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A cuppa with Simon Gray, Managing Director of Transform Landscapes

Simon Gray tells us how his passion for horticulture started with growing watercress as a child

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Categories: News, Company information, Our designers
Date: 1st May 2017

Over a cup of tea, Transform Landscapes Managing Director, Simon Gray, told us how his passion for horticulture started with growing watercress as a child, why he thinks Gertrude Jekyll is one of the most inspirational garden designers of all time and reveals his top two favourite local gardens to visit.

What made you decide to have a career in horticulture?

My interest in gardening started from a very early age; I used to grow watercress and vegetables as a child. At the age of 17, promoted by a family friend, I began my horticultural career which was the right choice as I love being outside and not being sat at a desk in an office.

Where did you train?

I began by working for George Baileys of Petersfield which had an excellent reputation for building large-scale Arab gardens in the late 70s and 80s. I then went onto to study at Merrist Wood where I gained my National Diploma in Landscape Design and Construction.

What has been your biggest challenge yet?

Apart from keeping the staff under control - only joking - the most memorable project was cutting out a hillside and creating a tennis court garden. It was a huge challenge as there were constant changes to the initial plans but we worked closely with the client and achieved stunning results over a six-month period. The project stood us in good stead as there are lots of hillside gardens in Haslemere which customers want levelling.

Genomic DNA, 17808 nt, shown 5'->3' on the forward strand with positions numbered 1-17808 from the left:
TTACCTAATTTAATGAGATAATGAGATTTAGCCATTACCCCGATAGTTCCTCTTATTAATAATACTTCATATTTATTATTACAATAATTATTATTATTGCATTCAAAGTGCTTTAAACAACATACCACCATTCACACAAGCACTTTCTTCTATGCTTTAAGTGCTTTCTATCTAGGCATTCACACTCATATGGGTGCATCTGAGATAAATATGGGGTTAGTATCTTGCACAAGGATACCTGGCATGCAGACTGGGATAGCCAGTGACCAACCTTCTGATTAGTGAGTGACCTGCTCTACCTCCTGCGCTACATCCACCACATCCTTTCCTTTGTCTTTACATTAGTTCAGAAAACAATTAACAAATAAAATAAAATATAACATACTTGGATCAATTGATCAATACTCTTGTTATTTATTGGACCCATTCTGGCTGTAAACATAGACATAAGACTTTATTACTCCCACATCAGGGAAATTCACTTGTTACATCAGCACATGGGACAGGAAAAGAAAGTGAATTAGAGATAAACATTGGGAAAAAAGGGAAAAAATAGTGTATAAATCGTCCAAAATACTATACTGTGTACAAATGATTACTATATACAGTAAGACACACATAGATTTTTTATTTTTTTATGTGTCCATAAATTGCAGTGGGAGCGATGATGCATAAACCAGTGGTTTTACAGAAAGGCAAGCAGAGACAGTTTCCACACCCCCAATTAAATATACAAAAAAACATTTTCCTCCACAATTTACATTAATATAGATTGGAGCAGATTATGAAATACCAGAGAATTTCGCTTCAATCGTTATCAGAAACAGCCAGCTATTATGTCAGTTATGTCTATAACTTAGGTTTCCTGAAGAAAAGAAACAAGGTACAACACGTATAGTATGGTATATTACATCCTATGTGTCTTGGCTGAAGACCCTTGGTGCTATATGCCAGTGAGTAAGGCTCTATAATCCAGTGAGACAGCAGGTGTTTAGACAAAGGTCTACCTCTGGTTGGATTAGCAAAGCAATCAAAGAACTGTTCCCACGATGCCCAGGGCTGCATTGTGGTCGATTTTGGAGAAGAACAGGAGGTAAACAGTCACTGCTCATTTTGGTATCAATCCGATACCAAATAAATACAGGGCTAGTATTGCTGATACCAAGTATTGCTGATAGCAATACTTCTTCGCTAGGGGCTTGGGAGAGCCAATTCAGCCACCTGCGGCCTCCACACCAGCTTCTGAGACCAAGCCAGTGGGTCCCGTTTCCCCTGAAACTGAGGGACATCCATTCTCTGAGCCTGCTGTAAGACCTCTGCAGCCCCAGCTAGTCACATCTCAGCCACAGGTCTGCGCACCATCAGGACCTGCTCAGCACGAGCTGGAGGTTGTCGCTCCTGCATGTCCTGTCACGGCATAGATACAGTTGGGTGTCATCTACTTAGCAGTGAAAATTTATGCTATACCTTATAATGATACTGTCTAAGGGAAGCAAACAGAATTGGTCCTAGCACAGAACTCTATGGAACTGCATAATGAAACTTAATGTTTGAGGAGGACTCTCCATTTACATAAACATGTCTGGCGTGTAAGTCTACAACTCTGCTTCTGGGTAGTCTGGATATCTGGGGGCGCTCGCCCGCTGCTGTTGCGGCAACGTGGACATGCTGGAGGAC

As a garden designer who has been your biggest inspiration?

I would say Gertrude Jekyll; she designed landscapes which captured the essence of English gentrification. I used to work with a local designer, John Carter, who incorporated her style of garden design and planting schemes – the results were stunning. I just love the fact that her designs were simple yet there was a free flow of colour without any formality. I prefer this style of planting as it creates a more relaxed environment.

If you could give a top tip about garden design what would it be?

Think of your garden in its whole entity, not as parts. It is like planning the interior design of a room – you look at it as a whole rather than in sections. A beautifully designed garden adds value to your property and can give it the wow factor.

What is your favourite garden to visit in the area?

I love Mottisfont and the walled garden which is home to the National Collection of old-fashioned roses. The best time to visit is June, these roses smell wonderful. My other favourite place is West Dean Gardens in West Sussex which is lovely in spring. If you visit later in the year you will be treated to a fantastic sight in their Kitchen Walled Garden; it has an impressive range of fruit and vegetables.

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